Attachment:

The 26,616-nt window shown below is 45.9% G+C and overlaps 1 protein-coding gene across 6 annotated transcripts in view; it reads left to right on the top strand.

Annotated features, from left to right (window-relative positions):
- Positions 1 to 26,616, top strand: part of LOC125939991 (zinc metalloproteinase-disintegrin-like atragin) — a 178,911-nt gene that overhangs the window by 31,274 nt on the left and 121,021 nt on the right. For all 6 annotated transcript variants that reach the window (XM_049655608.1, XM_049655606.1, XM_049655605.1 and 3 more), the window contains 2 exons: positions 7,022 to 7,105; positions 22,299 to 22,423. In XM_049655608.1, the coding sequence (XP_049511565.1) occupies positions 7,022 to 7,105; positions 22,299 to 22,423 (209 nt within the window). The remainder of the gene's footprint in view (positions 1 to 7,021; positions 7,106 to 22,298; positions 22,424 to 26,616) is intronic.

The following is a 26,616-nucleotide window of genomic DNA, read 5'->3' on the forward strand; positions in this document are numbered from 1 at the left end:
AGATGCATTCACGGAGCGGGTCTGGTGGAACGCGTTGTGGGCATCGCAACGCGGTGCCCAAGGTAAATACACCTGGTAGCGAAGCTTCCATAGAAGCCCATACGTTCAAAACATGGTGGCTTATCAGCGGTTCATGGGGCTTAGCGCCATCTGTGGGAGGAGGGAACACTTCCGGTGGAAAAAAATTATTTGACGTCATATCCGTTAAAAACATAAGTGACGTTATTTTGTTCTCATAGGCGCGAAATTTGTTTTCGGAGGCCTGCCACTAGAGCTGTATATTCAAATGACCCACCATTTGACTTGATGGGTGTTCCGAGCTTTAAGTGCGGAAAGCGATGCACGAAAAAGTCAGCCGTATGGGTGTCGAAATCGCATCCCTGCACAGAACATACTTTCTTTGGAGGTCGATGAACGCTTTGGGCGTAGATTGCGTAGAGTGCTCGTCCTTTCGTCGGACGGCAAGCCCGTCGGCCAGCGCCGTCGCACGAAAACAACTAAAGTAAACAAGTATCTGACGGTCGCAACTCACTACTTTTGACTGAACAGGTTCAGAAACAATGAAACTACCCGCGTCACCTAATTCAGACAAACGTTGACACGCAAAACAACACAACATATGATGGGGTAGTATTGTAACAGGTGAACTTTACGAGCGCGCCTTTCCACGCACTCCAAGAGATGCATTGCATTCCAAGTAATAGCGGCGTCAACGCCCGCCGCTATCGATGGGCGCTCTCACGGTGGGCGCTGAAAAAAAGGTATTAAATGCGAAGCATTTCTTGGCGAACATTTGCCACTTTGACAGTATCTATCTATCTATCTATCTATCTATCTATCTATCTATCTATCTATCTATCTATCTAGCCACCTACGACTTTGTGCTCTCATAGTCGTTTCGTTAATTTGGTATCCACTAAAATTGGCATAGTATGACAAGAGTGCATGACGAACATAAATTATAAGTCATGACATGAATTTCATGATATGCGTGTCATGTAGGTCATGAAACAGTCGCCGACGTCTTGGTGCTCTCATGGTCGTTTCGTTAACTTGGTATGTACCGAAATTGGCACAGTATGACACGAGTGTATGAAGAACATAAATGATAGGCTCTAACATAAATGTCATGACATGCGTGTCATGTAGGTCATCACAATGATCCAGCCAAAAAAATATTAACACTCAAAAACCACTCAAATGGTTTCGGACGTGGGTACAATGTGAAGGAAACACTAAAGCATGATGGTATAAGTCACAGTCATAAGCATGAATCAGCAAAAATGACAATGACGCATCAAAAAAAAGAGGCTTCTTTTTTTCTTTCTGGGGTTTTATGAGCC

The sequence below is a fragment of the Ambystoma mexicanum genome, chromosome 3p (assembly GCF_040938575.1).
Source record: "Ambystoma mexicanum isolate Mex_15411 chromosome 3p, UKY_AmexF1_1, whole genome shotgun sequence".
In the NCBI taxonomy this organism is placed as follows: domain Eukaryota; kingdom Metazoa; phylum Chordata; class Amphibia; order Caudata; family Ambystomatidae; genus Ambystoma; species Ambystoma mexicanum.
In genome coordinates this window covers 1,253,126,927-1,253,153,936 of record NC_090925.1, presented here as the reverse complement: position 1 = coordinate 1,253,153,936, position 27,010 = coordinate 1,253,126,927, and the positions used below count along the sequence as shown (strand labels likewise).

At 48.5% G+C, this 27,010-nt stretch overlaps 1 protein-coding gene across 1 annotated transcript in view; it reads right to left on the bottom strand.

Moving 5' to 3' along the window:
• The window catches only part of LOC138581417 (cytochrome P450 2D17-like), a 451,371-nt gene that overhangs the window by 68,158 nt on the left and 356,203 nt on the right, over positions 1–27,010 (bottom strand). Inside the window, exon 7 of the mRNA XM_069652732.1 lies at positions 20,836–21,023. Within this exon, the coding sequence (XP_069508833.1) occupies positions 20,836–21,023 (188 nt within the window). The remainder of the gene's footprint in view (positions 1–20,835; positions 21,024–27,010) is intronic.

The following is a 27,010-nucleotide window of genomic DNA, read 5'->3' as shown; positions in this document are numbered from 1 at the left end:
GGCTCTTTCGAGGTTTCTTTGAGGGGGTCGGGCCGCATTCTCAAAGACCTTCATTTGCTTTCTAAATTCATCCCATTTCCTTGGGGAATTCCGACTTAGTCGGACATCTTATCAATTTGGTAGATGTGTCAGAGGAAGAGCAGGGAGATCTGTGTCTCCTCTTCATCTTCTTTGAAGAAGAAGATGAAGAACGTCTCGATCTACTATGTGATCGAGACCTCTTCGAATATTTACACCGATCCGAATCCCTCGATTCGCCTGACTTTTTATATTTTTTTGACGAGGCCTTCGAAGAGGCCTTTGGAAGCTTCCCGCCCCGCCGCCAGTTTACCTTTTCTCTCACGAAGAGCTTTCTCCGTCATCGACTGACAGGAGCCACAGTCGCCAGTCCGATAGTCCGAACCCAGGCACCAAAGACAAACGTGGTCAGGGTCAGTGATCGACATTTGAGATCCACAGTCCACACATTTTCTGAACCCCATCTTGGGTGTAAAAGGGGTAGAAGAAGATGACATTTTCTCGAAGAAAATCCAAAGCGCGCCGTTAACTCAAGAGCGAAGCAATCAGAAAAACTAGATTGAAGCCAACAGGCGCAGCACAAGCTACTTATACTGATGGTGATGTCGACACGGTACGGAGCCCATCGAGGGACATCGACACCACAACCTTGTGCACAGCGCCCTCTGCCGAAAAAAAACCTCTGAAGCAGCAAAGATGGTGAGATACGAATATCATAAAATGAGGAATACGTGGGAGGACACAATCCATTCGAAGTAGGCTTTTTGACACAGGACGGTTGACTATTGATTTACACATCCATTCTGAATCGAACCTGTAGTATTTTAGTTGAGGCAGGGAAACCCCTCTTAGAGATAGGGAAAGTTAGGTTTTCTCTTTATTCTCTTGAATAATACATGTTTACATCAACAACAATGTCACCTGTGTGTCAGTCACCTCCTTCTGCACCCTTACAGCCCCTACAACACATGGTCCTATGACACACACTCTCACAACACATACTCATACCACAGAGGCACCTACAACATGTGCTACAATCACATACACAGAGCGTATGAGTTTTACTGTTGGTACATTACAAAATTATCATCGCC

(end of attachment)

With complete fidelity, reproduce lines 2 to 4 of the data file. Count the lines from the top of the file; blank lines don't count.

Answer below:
Annotated features, from left to right (window-relative positions):
- Positions 1 to 26,616, top strand: part of LOC125939991 (zinc metalloproteinase-disintegrin-like atragin) — a 178,911-nt gene that overhangs the window by 31,274 nt on the left and 121,021 nt on the right. For all 6 annotated transcript variants that reach the window (XM_049655608.1, XM_049655606.1, XM_049655605.1 and 3 more), the window contains 2 exons: positions 7,022 to 7,105; positions 22,299 to 22,423. In XM_049655608.1, the coding sequence (XP_049511565.1) occupies positions 7,022 to 7,105; positions 22,299 to 22,423 (209 nt within the window). The remainder of the gene's footprint in view (positions 1 to 7,021; positions 7,106 to 22,298; positions 22,424 to 26,616) is intronic.

The following is a 26,616-nucleotide window of genomic DNA, read 5'->3' on the forward strand; positions in this document are numbered from 1 at the left end: